(Bloomberg) – Italy will restrict many leisure activities for citizens who are not vaccinated against COVID-19 or who have not recently tested negative for the virus, amid a surge in delta infections.
Prime Minister Mario Draghi’s cabinet decided Thursday that a so-called green pass will be required to dine inside or to enter crowded places such as theaters, stadiums, cinemas, gyms or museums. The passes are currently given to people who have received a vaccine, who have recovered from COVID-19 or who have tested negative in the last 48 hours.
“The use of vaccine certificates is necessary to keep the economy open,” Draghi said at a news conference. “An invitation not to be vaccinated is an invitation to die or to let others die. The lack of vaccines means a new confinement ”.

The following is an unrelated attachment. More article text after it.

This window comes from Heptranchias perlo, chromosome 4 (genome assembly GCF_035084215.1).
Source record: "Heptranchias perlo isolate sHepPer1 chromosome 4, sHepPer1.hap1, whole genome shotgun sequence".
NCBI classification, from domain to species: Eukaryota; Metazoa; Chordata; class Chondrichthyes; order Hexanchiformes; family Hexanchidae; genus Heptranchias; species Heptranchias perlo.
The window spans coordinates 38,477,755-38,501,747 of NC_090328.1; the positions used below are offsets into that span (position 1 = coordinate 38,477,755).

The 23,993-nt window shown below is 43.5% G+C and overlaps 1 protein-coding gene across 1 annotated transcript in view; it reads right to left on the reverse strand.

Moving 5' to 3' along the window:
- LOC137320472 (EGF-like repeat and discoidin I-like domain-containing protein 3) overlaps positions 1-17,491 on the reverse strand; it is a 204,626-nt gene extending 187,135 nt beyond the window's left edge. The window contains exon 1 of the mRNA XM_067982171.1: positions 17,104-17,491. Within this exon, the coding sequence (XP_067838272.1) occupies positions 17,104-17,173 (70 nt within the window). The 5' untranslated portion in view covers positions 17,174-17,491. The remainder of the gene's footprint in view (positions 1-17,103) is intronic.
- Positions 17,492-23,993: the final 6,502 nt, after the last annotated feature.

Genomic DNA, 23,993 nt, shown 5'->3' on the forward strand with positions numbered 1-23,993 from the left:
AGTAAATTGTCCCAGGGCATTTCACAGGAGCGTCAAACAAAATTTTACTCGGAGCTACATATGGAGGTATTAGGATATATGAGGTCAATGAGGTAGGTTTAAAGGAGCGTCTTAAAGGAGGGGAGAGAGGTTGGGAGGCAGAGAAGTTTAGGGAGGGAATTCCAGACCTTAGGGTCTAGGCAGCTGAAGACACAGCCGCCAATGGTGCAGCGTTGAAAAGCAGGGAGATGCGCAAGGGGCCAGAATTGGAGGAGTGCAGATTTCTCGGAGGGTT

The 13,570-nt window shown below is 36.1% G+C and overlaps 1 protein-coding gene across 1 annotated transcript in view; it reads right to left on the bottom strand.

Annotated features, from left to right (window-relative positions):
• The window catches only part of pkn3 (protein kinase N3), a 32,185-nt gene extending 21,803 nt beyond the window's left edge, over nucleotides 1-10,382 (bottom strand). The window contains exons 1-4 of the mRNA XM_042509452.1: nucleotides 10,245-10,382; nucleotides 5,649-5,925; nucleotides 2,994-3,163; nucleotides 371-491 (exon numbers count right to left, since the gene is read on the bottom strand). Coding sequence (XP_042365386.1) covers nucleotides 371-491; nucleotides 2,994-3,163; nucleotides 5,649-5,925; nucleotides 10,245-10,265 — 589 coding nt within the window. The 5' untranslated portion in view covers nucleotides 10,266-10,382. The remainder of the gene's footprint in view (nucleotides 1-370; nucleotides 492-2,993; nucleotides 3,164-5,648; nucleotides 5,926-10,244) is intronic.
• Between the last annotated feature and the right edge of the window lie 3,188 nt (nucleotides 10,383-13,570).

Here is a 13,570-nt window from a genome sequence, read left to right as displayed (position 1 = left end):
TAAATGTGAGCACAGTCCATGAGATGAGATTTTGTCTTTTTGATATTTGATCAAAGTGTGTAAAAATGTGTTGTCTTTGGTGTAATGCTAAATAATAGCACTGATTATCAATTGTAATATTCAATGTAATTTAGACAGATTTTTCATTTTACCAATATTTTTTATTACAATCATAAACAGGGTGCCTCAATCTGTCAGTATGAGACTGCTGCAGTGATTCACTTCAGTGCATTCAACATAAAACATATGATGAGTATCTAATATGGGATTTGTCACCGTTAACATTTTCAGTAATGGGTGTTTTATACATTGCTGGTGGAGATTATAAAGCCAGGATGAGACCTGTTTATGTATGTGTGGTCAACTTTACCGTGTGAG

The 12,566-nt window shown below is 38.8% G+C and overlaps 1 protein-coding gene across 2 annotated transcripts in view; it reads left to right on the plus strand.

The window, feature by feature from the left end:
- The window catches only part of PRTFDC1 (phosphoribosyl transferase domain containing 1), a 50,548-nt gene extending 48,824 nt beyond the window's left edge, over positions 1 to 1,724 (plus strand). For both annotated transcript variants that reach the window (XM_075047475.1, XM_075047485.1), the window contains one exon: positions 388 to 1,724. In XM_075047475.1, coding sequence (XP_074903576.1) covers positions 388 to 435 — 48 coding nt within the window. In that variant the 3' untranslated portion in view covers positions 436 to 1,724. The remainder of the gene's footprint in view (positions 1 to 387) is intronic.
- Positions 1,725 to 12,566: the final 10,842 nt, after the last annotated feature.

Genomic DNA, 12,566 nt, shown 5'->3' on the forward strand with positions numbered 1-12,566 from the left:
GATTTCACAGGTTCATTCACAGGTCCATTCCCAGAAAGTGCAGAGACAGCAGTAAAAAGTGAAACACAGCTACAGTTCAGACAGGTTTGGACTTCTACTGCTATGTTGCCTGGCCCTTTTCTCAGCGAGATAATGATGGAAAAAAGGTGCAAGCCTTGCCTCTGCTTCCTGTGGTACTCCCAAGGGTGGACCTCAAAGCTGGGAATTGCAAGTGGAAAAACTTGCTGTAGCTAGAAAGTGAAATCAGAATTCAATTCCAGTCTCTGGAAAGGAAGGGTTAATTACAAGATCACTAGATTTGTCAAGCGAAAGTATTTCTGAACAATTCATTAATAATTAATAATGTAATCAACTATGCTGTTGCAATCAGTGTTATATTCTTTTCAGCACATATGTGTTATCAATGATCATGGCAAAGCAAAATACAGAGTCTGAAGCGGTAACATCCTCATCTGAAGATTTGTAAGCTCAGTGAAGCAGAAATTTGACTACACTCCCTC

The decision comes as Italy struggles to save the summer tourist season and keep the economy open despite rising coronavirus cases. The country recorded 5,057 new infections on Thursday, more than double the previous week.
Draghi emphasized that Italy’s economy is recovering faster than expected and is even outperforming some of its European peers. More than half of the Italian population is fully vaccinated, he said.
On Thursday, the government also changed the thresholds that automatically trigger trade restrictions and partial closures at the regional level, focusing on hospital occupancies rather than new numbers of cases. Under the previous rules, several regions, including Rome, would have already seen partial restrictions reintroduced as of this weekend.
Allowing many social activities only for those who are vaccinated is highly controversial within Italy’s rebellious government coalition, and has been criticized by League leader Matteo Salvini, one of Draghi’s key supporters. Still, League ministers backed the new rules.
Similar measures announced in France by President Emmanuel Macron sparked protests, but also dramatically spurred vaccinations.
Original Note: Italy Requires Vaccine Pass for Dining and Leisure as Cases Rise
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